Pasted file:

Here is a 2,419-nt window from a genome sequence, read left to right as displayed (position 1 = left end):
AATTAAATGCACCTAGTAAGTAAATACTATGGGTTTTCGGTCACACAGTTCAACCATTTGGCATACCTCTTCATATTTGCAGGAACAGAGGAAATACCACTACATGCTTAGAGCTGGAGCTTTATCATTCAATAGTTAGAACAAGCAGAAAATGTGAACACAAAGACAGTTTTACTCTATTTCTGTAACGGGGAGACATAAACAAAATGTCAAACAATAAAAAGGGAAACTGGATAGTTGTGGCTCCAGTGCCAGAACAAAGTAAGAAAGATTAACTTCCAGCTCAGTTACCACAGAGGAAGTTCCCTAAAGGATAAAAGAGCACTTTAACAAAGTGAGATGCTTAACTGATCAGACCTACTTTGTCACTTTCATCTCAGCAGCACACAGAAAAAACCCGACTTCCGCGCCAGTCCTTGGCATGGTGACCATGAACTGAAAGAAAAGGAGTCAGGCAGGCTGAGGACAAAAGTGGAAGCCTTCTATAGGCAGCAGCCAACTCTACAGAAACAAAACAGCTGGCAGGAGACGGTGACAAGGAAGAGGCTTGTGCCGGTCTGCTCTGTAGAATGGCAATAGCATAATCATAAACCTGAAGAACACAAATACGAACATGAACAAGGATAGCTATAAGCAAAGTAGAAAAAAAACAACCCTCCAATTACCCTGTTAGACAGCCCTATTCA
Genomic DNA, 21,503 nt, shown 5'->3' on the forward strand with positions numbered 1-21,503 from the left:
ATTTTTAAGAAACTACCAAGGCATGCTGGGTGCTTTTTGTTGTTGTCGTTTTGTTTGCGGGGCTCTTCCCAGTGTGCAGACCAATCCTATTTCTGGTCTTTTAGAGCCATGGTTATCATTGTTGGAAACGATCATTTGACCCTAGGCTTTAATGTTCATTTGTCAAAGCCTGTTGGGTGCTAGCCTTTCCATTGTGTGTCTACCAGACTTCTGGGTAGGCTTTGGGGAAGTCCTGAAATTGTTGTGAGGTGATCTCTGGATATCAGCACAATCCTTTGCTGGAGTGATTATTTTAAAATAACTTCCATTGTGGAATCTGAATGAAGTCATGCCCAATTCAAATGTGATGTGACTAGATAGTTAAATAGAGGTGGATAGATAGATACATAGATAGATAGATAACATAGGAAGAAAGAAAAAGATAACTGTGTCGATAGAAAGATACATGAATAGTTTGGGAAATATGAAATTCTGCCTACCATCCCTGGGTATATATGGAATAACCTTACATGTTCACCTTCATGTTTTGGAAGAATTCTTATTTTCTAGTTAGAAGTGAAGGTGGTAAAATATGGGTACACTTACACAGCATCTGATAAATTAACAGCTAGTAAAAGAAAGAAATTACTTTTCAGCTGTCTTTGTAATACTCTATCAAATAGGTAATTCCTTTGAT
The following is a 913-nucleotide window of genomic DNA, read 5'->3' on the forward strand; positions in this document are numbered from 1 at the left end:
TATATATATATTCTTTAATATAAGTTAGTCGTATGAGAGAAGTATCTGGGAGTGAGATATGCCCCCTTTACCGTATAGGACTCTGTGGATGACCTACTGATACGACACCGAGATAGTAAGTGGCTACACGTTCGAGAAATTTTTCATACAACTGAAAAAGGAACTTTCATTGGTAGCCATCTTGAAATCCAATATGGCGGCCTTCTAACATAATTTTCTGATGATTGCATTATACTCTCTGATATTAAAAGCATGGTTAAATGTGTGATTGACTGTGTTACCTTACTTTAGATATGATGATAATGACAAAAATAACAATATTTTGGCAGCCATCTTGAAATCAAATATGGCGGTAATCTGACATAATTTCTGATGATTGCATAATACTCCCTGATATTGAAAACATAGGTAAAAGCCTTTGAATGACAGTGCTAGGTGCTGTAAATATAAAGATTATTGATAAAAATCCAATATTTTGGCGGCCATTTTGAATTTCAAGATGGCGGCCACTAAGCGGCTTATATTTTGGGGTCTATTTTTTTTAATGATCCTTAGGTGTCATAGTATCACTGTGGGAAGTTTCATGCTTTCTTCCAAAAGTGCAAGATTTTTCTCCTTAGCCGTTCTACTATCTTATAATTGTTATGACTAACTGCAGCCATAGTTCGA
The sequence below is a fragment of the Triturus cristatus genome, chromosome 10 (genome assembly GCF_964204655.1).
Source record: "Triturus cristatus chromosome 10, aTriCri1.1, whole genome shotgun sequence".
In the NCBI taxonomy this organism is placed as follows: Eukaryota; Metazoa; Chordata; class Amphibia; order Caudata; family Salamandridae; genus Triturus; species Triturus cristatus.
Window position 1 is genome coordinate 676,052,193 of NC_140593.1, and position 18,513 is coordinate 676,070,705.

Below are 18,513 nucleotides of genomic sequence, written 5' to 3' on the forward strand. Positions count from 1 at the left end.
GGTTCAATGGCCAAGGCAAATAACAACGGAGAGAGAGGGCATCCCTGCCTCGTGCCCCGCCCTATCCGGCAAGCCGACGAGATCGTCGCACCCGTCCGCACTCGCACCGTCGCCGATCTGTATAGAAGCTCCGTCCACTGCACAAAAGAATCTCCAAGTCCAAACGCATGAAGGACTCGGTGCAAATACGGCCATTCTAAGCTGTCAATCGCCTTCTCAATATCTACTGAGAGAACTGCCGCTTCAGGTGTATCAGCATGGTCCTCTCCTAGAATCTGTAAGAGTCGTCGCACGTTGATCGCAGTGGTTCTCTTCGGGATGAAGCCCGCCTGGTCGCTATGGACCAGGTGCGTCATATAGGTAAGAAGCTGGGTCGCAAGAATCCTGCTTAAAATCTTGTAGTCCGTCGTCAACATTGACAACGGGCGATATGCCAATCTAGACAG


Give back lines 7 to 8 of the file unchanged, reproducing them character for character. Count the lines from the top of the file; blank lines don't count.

The sequence below is a fragment of the Triturus cristatus genome, chromosome 10 (genome assembly GCF_964204655.1).
Source record: "Triturus cristatus chromosome 10, aTriCri1.1, whole genome shotgun sequence".